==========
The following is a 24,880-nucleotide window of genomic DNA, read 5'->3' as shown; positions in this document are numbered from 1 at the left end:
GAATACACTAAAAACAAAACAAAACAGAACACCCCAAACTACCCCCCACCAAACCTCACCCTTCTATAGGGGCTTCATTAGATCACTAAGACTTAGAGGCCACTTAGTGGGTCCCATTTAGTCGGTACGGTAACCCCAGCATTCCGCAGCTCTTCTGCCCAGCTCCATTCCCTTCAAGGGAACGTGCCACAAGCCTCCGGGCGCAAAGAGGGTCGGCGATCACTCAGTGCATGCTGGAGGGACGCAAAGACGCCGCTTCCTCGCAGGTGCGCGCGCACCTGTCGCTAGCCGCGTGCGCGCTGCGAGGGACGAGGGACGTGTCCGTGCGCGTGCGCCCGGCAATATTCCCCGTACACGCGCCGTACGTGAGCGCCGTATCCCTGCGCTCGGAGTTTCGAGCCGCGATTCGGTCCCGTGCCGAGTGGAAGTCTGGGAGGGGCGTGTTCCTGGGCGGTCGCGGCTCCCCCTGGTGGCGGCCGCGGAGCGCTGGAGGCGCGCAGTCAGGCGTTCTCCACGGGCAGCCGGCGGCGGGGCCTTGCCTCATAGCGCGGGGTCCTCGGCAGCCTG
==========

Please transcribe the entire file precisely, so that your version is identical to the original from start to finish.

The following is a 24,880-nucleotide window of genomic DNA, read 5'->3' as shown; positions in this document are numbered from 1 at the left end:
GAATACACTAAAAACAAAACAAAACAGAACACCCCAAACTACCCCCCACCAAACCTCACCCTTCTATAGGGGCTTCATTAGATCACTAAGACTTAGAGGCCACTTAGTGGGTCCCATTTAGTCGGTACGGTAACCCCAGCATTCCGCAGCTCTTCTGCCCAGCTCCATTCCCTTCAAGGGAACGTGCCACAAGCCTCCGGGCGCAAAGAGGGTCGGCGATCACTCAGTGCATGCTGGAGGGACGCAAAGACGCCGCTTCCTCGCAGGTGCGCGCGCACCTGTCGCTAGCCGCGTGCGCGCTGCGAGGGACGAGGGACGTGTCCGTGCGCGTGCGCCCGGCAATATTCCCCGTACACGCGCCGTACGTGAGCGCCGTATCCCTGCGCTCGGAGTTTCGAGCCGCGATTCGGTCCCGTGCCGAGTGGAAGTCTGGGAGGGGCGTGTTCCTGGGCGGTCGCGGCTCCCCCTGGTGGCGGCCGCGGAGCGCTGGAGGCGCGCAGTCAGGCGTTCTCCACGGGCAGCCGGCGGCGGGGCCTTGCCTCATAGCGCGGGGTCCTCGGCAGCCTG